To understand Heinrich and Bugnyar’s next social experiments, they provide an overview of some raven behavior and suggest reasons for it. Ravens are scavengers regularly dealing with the scraps of dangerous carnivores. Innate programmed responses to dangerous carnivores could often prove fatal to the ravens so maybe there’s an indirect reason ravens play, e.g. with and near other animals. They suggest that ravens play with carnivores when they're young, not in order to learn, but because knowledge of the reactions and abilities of their play targets comes in handy later in life as they're competing for food (Heinrich & Bugnyar, 2007).  Regardless, ravens eventually learn the limits (or die in the process) and then must hide food away for later days. Ravens cover food with items and earth and then memorize the locations of many food stores, even those of other ravens. In short ravens’ opportunistic feeding, seemingly random play and their sly predators all intertwined to cook an evolutionary cognitive soup.

To test whether playing helped young ravens “gain the ability to adjust their behavior flexibly” (Heinrich & Bugnyar, 2007), the authors designed a large aviary with near-natural conditions. Their elaborate experiment in which the authors acted as surrogate parents showed that young ravens learn to cache objects by playing. Within a month or two, though still dependent on surrogate parents for food, the ravens are caching edible and inedible objects and burying or otherwise hiding them, all the while observing their siblings. Did this playful caching help predict others' behavior so that they might hide food more successfully as adults?

To find out, one researcher (a) began to always steal the test subjects’ caches while the other (b) would examine the caches but leave them intact. When presented with food caches (no longer dealing with non-food objects,) the now older ravens delayed caching around the thief and would immediately recover any cache the thief approached. Conversely, the ravens cached immediately when the non-thief was present and did not react when he approached existing caches. The ravens not only learned from their play, they recognize individuals across species.

They then removed humans from the equation; one bird (The knower) is able to watch subject store food. A third non-knowing raven is then placed in the aviary. The subject ignores this non-knower even as it approaches a cache. However, when the knower approaches the cache, the subject either scares the knower away or removes the food immediately. Ravens are able to discriminate upon the knowledge of other ravens.

That ravens are able to make and execute plans based on external meta information hints at knowledge of both past and future and possibly self-consciousness. Ravens have not yet been subjected to the mirror self-recognition (MSR) test; a test de Waal admits likely indicates high levels of self-awareness and cognitive empathy (de Waal, 2006, p. 36). Bugnyar indicates that, “We haven't tested [ravens] yet. But this is definitely a thing to do in the near future.” I have faith ravens will fly through this test easily. Even the lowly pigeon has passed MSR tests multiple times (Allan, DeLabar, & Cardinal, 1999; Epstein, Lanza, & Skinner, 1981). I was able to learn of one person who placed mirrors on the ground in an attempt to scare ravens from an area. The ravens defecated on the mirrors, covering them in excrement. I surmise the wise ravens acted as they did out of economy: eliminating their bowels eliminated the nuisance of the mirrors.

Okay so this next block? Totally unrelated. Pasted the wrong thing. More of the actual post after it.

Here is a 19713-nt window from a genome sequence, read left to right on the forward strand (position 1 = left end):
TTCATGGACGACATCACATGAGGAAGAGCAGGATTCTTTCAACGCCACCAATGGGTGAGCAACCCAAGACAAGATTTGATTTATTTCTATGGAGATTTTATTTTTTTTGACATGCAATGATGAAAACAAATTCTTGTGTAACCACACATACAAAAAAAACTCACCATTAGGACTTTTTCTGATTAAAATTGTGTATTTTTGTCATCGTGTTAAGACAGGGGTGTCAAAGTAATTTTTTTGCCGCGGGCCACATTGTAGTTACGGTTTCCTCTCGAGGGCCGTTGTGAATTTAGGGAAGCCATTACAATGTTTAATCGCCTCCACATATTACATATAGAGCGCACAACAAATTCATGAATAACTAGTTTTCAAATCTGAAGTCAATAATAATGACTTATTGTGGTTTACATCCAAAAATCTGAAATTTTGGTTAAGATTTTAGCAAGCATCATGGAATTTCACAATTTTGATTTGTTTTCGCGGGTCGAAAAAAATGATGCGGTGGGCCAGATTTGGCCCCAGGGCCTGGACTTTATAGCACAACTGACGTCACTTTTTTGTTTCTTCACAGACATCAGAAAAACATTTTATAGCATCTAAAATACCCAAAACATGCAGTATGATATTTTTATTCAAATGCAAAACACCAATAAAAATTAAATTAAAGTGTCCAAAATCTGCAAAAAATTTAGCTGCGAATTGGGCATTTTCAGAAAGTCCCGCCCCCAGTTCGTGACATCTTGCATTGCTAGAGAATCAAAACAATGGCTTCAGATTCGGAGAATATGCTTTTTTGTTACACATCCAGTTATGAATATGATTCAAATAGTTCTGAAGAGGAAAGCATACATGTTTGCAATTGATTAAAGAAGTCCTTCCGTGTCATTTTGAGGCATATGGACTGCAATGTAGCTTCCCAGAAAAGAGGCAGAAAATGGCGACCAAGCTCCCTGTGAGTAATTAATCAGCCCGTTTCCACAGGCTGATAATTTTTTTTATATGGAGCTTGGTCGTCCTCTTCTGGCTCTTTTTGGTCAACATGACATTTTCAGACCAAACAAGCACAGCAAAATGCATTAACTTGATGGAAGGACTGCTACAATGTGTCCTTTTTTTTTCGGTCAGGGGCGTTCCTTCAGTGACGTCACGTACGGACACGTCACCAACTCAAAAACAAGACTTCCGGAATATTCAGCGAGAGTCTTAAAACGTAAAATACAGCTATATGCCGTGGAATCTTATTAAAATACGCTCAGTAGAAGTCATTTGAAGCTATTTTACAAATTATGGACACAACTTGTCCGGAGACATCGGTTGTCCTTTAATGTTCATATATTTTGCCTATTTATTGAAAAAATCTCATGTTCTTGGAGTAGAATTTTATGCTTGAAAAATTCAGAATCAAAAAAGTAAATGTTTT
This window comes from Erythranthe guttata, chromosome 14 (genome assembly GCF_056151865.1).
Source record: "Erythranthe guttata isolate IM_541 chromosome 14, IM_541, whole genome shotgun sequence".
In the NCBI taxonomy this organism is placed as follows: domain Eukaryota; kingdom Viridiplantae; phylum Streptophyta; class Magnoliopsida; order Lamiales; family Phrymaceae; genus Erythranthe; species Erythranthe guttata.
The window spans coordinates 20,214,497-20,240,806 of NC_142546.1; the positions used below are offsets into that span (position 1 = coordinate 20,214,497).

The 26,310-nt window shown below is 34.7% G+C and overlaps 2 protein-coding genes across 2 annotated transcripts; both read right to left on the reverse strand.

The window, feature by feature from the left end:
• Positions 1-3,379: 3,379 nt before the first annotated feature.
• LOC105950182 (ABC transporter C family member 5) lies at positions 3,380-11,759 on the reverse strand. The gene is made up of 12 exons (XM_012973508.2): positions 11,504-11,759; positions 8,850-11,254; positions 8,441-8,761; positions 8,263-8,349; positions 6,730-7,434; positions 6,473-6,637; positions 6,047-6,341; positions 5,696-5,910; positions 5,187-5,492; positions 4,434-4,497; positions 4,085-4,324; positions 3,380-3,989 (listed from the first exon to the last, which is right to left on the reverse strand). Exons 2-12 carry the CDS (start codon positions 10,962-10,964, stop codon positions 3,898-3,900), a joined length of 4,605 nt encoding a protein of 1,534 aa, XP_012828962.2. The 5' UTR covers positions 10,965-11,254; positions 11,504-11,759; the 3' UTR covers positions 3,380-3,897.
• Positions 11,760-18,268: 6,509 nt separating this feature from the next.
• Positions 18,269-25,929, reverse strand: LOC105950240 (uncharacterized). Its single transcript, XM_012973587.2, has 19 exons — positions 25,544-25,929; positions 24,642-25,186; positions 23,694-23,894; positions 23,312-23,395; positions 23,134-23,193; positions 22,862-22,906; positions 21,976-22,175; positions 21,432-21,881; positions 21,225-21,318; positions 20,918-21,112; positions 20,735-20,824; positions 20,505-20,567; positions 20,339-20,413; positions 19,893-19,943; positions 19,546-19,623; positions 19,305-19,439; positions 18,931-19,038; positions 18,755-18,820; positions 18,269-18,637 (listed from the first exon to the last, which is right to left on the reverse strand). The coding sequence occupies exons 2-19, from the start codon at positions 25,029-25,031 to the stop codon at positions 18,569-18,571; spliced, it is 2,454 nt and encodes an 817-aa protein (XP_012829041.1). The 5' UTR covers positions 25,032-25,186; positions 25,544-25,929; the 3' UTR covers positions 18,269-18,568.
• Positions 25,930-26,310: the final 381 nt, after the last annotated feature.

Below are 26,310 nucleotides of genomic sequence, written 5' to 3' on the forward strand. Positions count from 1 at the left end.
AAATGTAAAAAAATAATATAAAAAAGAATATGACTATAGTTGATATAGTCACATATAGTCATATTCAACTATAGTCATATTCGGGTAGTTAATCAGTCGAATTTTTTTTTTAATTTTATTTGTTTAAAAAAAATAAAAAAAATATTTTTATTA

Conclusions and parting shots

I’ve shown that ravens have a theory of mind. Unlike chimpanzees, their interactions with their environment are rooted in understanding causal relationships. Ravens use logic to assess and solve problems and they have a concept of past and future. They can mull over what they know and apply it to new situations. Ravens communicate relative concepts and emotions and share food. They recognize individuals across species and recognize and react to knowledge of others. They do all of this without a cerebral cortex.

Though not discussed in this paper, other research shows ravens, like some primates, can follow and react to the gaze of another agent, even a human's... using it as a behavioral queue thus empathizing with another. Other research into raven communication indicates some calls provide information about the caller. I.e. some calls are functionally referential in that they elicit the expected responses when played back. I cannot argue that ravens are more deserving of the moral agent tag than primates, but I’ve presented a wealth of recent evidence to suggest that a moral raven is not entirely impossible and certainly not significantly less likely than a moral chimp.

I largely wasted some ink discussing the CPO, trying to define its criteria and overall import.  Here’s my closing statement on that: Heinrich and Bugnyar tell us that sometimes innate responses can be problematic but they admit as much about higher reasoning too. I think it’s unimportant to rank the explanations for behavior. Explaining them is enough if not even superfluous to these raven experiments.

I’ve mentioned several shortcomings in Frans de Waal’s observational methodology as compared to Heinrich and Bugnyar’s diligent predictions, controls and most importantly falsifiability. I find it noteworthy and disappointing that de Waal does not stick to the scientific method and instead often relies upon emotional fallacies to appeal to the mass market. That ravens are the most widespread naturally occurring bird in the world (Heinrich & Boarman, 1999) surely tells us something about their cognitive prowess. After all, what species is the most widespread primate? Frans de Waal’s fascination with primates is his Achilles heel in that it leads him to make bold unconfirmed statements.

Works Cited

Allan, R. W., DeLabar, J. S., & Cardinal, C. D. (1999). Self-awareness in the pigeon: A replication and controls. Association for Behavior Analysis Abstracts. Chicago.

Bugnyar, T. (2007, April 30). Can I pretty-please ask you a couple of questions about ravens? (D. Dreifort, Interviewer)

Bugnyar, T., Kijne, M., & Kotrschal, K. (2001). Food calling in ravens: are yells referential signals? Animal Behaviour (61), 949-958.

Choi, C. Q. (2007, May). Rat-Think. Scientific American , p. 36.

de Waal, F. (2006). Primates and Philosophers. Princeton, New Jersey: Princeton University Press.

Epstein, R., Lanza, R. P., & Skinner, B. F. (1981). "Self-Awareness" in the Pigeon. Science , 212 (4495), 695-696.

Heinrich, B. (1989). Ravens in Winter. New York: Simon and Schuster.

Heinrich, B., & Boarman, W. (1999). Corvus corax: Common Raven. The Birds of North America (476), 1-32.

Heinrich, B., & Bugnyar, T. (2007, April). Just How Smart are Ravens? Scientific American , 296 (4), pp. 64-71.

Heinrich, B., & Bugnyar, T. (2005). Testing Problem Solving in Ravens. Ethology , 111 (10), 962-976.

NATURE. (2002). Retrieved May 13, 2007, from PBS: http://www.pbs.org/wnet/nature/ravens/print/ravens.html


[1] Would a chimp's scientific curiosity be any less impressive or empathetic?

[2] Bugnyar mentions Premack & Woodruff’s cognitive levels hierarchy in ”Leading a conspecific…”.